Lunar New Year
by Desmond Devine
Lunar New Year is celebrated by many cultures, including the Chinese New Year, and it begins with the first new moon of the year and ends with the full moon that occurs about fifteen days after the new moon. Every Lunar New Year is represented with one of twelve animals in the Chinese zodiac, each representing different personality traits. The signs repeat in a twelve year cycle. Each animal is also given the properties of one of five elements: earth, fire, metal, water, and wood. Each cycle of signs is given its own element, and the cycle of elements repeats itself every five sign cycles. This year is the year of the Water Tiger. The Water Tiger represents courage, strength, and the forces of good.
Chinese New Year
It is believed that Chinese New Year has been celebrated since the 14th century B.C., during the time of the Shang Dynasty. Around 100 B.C. was when the tradition of doing rituals on Chinese New Year began. The rituals served to honor the gods in hopes of a good harvest. The Chinese government led under Communist leader Mao Zedong ceased celebration of Chinese New Year in 1949. Towards the end of the 20th century, the government became more open to Chinese New Year celebrations and gave people a week off during a period known as the Spring Festival. Today people celebrate by being with their families, giving money to others in red envelopes, and eating traditional foods such as fish, dumplings, moon cakes, and rice ball soup. At the end of the celebration, the Lantern Festival occurs in which people light colorful lanterns to decorate their homes as well as participating in games, parades, and dances. Firework displays also celebrate the end of the Spring Festival. The lighting and letting go of the lanterns symbolizes letting go of people’s past transgressions.
Vietnamese New Year
Vietnam’s Lunar New Year is known as Tet Nguyen Dan and usually shortened to just “Tet”. It spans 5-7 days, beginning on the same day as Chinese New Year, and also marks the beginning of Spring. During this time, Vietnamese people give reverence to their ancestors and hold family reunions. People are mindful, believing that what they do during Tet will affect the rest of the year. Before Tet, families clean and decorate their homes, family shrines, and the graves of deceased family members. People light incense and leave offerings of fruit and flowers on the shrines along with pictures of ancestors, similar to the traditions of Día de los Muertos in Mexico. Traditional foods are enjoyed, such as banh chung, a ball of rice filled with meat or bean paste and wrapped in banana leaves, and xoi, Vietnamese sticky rice.
A picture of a dragon dance
Korean New Year
In Korea, Lunar New Year is known as Seollal and is celebrated similarly to Chinese New Year. When Japan annexed Korea from 1910 to 1945, Lunar New Year was officially stopped. Celebrations made a comeback in 1989, and the day of celebration shifted to occur based on the lunar calendar. Families participate in a ritual in which reverence is given to ancestors and the elderly. In both North and South Korea, traditional dishes include sliced rice cake soup, which marks a person’s Lunar Calendar Birthday upon consumption. Games are played, such as Yut Nori, a relay race where players move depending on how they throw colored sticks, which function similarly to dice.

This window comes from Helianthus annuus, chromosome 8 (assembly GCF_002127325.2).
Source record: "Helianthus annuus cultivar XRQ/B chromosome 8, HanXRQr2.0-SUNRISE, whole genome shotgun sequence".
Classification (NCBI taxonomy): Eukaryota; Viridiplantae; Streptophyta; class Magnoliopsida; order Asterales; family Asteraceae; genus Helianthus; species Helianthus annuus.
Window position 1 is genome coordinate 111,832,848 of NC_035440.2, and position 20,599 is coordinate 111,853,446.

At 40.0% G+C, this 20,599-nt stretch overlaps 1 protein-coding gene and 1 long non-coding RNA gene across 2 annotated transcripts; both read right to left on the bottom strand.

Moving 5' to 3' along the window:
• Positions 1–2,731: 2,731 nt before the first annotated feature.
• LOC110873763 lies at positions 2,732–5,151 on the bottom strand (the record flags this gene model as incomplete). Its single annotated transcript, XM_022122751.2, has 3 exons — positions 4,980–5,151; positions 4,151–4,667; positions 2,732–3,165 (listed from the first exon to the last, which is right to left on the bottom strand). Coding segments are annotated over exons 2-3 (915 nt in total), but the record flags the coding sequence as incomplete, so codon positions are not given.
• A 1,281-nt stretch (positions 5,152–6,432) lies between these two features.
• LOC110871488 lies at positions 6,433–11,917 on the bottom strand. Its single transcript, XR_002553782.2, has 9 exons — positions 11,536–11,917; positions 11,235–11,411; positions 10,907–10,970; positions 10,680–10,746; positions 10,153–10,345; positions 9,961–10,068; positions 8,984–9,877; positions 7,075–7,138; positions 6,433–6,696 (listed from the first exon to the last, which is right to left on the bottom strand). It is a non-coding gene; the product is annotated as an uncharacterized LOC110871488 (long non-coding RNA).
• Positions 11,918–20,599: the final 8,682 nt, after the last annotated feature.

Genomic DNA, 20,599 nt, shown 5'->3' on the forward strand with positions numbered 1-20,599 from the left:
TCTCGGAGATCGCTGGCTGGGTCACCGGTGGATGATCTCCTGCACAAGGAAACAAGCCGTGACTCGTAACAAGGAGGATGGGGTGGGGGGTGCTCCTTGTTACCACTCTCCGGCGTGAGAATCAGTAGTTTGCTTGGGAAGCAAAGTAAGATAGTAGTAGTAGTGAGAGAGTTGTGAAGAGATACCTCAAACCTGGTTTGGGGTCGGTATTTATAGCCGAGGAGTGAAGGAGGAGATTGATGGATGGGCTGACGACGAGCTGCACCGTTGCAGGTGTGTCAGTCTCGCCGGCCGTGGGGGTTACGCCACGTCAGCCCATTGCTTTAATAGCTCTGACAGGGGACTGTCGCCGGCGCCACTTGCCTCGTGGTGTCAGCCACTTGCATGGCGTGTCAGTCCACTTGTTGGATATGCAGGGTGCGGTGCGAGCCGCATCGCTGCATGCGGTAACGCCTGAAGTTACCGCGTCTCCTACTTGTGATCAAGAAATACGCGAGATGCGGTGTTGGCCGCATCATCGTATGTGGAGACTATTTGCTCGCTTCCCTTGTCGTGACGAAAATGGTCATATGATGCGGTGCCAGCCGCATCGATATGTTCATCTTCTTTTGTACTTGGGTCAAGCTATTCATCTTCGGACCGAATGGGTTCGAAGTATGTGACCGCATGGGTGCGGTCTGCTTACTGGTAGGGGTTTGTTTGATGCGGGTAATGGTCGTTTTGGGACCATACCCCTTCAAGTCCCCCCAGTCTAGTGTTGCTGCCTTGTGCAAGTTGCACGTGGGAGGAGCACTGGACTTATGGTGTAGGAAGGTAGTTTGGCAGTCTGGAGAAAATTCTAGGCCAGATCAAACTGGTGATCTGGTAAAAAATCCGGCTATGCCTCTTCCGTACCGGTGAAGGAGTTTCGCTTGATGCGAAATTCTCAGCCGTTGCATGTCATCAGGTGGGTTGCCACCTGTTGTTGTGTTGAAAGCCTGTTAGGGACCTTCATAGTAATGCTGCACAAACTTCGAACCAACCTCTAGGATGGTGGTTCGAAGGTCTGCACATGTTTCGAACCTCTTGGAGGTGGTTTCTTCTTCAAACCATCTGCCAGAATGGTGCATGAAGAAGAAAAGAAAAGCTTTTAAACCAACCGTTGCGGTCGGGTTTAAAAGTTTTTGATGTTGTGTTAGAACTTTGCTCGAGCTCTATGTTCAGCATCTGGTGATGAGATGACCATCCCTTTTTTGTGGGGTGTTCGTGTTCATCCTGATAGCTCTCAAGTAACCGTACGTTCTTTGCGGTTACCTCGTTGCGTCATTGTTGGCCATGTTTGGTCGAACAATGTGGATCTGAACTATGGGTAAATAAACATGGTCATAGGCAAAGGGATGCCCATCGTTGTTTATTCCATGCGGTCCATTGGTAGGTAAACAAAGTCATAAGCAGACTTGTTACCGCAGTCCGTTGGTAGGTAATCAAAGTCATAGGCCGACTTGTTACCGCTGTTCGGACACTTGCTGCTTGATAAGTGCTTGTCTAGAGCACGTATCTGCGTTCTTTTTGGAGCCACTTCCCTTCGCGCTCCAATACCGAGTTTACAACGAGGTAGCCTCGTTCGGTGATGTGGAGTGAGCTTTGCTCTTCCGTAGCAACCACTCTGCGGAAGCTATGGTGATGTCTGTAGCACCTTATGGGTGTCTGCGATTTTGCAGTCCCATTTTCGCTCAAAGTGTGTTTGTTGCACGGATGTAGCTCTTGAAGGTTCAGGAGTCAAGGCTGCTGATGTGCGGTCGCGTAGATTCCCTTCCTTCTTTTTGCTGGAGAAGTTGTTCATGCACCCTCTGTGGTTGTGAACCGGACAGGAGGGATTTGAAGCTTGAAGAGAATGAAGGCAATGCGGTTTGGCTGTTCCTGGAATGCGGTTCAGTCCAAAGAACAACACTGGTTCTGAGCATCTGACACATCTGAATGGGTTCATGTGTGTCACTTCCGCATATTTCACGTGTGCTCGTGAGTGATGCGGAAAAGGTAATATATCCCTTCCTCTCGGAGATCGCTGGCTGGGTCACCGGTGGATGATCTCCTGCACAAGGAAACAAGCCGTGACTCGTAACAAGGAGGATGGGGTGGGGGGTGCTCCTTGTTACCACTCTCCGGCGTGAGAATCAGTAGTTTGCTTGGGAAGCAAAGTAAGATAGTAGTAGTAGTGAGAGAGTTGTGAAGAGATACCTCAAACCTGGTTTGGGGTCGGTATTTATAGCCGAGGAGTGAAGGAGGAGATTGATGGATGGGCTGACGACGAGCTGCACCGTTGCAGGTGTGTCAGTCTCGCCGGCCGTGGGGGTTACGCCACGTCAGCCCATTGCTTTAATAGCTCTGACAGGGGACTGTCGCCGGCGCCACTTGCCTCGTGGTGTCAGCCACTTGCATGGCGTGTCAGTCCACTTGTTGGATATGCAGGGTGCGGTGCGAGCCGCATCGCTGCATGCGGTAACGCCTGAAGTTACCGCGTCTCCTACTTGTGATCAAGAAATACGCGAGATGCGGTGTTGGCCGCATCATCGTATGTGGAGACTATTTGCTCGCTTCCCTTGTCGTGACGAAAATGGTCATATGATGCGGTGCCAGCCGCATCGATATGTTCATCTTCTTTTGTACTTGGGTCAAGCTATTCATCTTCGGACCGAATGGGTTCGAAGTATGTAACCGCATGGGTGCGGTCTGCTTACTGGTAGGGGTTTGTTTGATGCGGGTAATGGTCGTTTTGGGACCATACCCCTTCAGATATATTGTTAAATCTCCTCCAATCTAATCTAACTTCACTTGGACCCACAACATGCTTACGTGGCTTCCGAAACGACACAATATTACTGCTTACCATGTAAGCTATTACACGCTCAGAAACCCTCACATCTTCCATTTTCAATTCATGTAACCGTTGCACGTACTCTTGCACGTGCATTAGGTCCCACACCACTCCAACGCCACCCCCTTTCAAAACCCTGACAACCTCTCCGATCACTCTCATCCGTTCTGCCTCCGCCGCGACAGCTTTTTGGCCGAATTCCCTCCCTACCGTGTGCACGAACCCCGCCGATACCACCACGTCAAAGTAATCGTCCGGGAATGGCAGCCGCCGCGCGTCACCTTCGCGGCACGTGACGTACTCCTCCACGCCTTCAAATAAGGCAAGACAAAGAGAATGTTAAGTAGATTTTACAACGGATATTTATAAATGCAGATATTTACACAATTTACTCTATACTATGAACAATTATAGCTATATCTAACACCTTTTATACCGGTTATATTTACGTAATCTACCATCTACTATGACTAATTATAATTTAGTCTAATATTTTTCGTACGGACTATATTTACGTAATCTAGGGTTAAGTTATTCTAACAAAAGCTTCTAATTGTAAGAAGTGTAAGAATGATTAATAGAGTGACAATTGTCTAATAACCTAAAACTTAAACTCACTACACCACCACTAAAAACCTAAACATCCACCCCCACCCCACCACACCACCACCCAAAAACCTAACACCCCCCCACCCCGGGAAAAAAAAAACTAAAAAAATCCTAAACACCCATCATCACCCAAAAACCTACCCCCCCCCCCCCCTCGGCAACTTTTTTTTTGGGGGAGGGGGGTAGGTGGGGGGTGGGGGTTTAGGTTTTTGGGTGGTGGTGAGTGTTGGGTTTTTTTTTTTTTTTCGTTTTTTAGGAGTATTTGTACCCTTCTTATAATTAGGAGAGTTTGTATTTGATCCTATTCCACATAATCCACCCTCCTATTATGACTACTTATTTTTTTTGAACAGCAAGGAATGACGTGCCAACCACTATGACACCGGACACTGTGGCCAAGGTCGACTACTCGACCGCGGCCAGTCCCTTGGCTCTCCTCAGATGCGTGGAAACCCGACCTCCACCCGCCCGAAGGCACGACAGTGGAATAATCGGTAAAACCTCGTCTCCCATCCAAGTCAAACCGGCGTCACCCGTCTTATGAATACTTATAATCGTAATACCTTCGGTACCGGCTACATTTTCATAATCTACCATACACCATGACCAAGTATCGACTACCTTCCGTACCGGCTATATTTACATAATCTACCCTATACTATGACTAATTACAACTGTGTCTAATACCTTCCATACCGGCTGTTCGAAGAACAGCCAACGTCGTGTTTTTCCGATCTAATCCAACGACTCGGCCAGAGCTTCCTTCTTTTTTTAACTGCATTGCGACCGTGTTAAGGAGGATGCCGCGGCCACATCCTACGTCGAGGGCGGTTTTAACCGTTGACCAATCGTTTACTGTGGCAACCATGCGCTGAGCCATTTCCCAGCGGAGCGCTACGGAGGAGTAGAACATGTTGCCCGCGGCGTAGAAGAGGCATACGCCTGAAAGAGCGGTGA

A bowl of rice cake soup
Mongolian New Year
Lunar New Year is known as Tsagaan Sar in Mongolia and shares many characteristics with Chinese New Year. For example, it uses the same zodiac as China to name new years. It was created in 1206 under the rule of Chinggis Khan. On Bituun, the evening of the day before Lunar New Year begins, families gather at the home of the oldest member to have a feast and play games. On the first day, before the sun rises, people make milk tea and visit their elders. Traditional meals eaten during Tsagaan Sar include buuz, dumplings filled with minced beef or lamb, and ul boov, long biscuits stacked on plates. Since Tsagaan Sar feasts are large, families have to start cooking them days in advance.
A traditional Tsagaan Sar greeting, in which a person greets an old relative by placing their hands below the other’s arms and saying “Amar baina uu”, meaning, “How are you?”
Tibetan New Year
In Tibet, New Year is known as Losar and takes place on December 29th on the Tibetan lunar calendar. Celebrations last two weeks. It was created after the marriage of Princess Wencheng of Han and the King of Tibet, Songtsan Gampo in 641 AD, which united the two nations. In the streets people sing and perform dances and act out battles. The two days before the new year are called “Gutor”. On the first day, families clean their homes. On the second day, people perform religious ceremonies and give to charity. On the first day of New Year, families come together for a reunion dinner and give each other presents. On the second day, families visit their friends and relatives. On the third day, families visit monasteries and hang prayer flags on the tops of houses and along mountains. A traditional food eaten during Losar is guthuk, a soup with dumplings. The ingredients the chef puts in a person’s dumplings is a playful commentary on their personality.